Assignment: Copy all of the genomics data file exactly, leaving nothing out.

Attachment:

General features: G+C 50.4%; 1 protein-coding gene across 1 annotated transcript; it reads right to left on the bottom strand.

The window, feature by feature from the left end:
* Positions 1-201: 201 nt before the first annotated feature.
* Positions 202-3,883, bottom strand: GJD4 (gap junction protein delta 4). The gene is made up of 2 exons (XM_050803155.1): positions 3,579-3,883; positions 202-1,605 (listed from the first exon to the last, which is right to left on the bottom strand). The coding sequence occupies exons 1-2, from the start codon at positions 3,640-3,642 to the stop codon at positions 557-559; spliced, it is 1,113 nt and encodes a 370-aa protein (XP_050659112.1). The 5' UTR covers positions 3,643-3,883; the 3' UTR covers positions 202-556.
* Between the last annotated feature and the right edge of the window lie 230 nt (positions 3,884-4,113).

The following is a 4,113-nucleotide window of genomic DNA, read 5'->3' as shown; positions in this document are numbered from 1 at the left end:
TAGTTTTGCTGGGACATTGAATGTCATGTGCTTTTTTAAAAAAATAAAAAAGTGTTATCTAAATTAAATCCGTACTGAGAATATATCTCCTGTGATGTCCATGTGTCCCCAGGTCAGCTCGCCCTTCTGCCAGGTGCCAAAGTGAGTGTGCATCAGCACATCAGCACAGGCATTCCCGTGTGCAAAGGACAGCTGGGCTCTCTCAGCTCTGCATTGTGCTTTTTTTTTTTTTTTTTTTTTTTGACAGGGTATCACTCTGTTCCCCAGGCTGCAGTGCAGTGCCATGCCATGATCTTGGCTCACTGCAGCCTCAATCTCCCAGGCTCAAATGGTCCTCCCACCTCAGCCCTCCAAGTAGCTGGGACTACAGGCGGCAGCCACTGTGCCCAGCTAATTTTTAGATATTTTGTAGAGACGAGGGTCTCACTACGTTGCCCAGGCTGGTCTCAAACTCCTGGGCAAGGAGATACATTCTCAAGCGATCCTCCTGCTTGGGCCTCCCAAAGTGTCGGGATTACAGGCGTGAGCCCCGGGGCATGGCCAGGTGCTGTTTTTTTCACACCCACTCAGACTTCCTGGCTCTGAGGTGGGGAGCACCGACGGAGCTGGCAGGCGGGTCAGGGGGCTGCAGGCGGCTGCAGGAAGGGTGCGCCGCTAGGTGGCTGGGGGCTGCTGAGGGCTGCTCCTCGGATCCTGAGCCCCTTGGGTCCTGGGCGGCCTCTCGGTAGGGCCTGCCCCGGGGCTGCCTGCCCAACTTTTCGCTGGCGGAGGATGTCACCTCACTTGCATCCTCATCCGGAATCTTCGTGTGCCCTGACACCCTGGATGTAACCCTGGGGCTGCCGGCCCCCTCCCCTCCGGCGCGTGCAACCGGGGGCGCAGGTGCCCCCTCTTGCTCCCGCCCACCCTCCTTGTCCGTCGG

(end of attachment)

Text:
General features: G+C 50.4%; 1 protein-coding gene across 1 annotated transcript; it reads right to left on the bottom strand.

The window, feature by feature from the left end:
* Positions 1-201: 201 nt before the first annotated feature.
* Positions 202-3,883, bottom strand: GJD4 (gap junction protein delta 4). The gene is made up of 2 exons (XM_050803155.1): positions 3,579-3,883; positions 202-1,605 (listed from the first exon to the last, which is right to left on the bottom strand). The coding sequence occupies exons 1-2, from the start codon at positions 3,640-3,642 to the stop codon at positions 557-559; spliced, it is 1,113 nt and encodes a 370-aa protein (XP_050659112.1). The 5' UTR covers positions 3,643-3,883; the 3' UTR covers positions 202-556.
* Between the last annotated feature and the right edge of the window lie 230 nt (positions 3,884-4,113).

The following is a 4,113-nucleotide window of genomic DNA, read 5'->3' as shown; positions in this document are numbered from 1 at the left end:
TAGTTTTGCTGGGACATTGAATGTCATGTGCTTTTTTAAAAAAATAAAAAAGTGTTATCTAAATTAAATCCGTACTGAGAATATATCTCCTGTGATGTCCATGTGTCCCCAGGTCAGCTCGCCCTTCTGCCAGGTGCCAAAGTGAGTGTGCATCAGCACATCAGCACAGGCATTCCCGTGTGCAAAGGACAGCTGGGCTCTCTCAGCTCTGCATTGTGCTTTTTTTTTTTTTTTTTTTTTTTGACAGGGTATCACTCTGTTCCCCAGGCTGCAGTGCAGTGCCATGCCATGATCTTGGCTCACTGCAGCCTCAATCTCCCAGGCTCAAATGGTCCTCCCACCTCAGCCCTCCAAGTAGCTGGGACTACAGGCGGCAGCCACTGTGCCCAGCTAATTTTTAGATATTTTGTAGAGACGAGGGTCTCACTACGTTGCCCAGGCTGGTCTCAAACTCCTGGGCAAGGAGATACATTCTCAAGCGATCCTCCTGCTTGGGCCTCCCAAAGTGTCGGGATTACAGGCGTGAGCCCCGGGGCATGGCCAGGTGCTGTTTTTTTCACACCCACTCAGACTTCCTGGCTCTGAGGTGGGGAGCACCGACGGAGCTGGCAGGCGGGTCAGGGGGCTGCAGGCGGCTGCAGGAAGGGTGCGCCGCTAGGTGGCTGGGGGCTGCTGAGGGCTGCTCCTCGGATCCTGAGCCCCTTGGGTCCTGGGCGGCCTCTCGGTAGGGCCTGCCCCGGGGCTGCCTGCCCAACTTTTCGCTGGCGGAGGATGTCACCTCACTTGCATCCTCATCCGGAATCTTCGTGTGCCCTGACACCCTGGATGTAACCCTGGGGCTGCCGGCCCCCTCCCCTCCGGCGCGTGCAACCGGGGGCGCAGGTGCCCCCTCTTGCTCCCGCCCACCCTCCTTGTCCGTCGG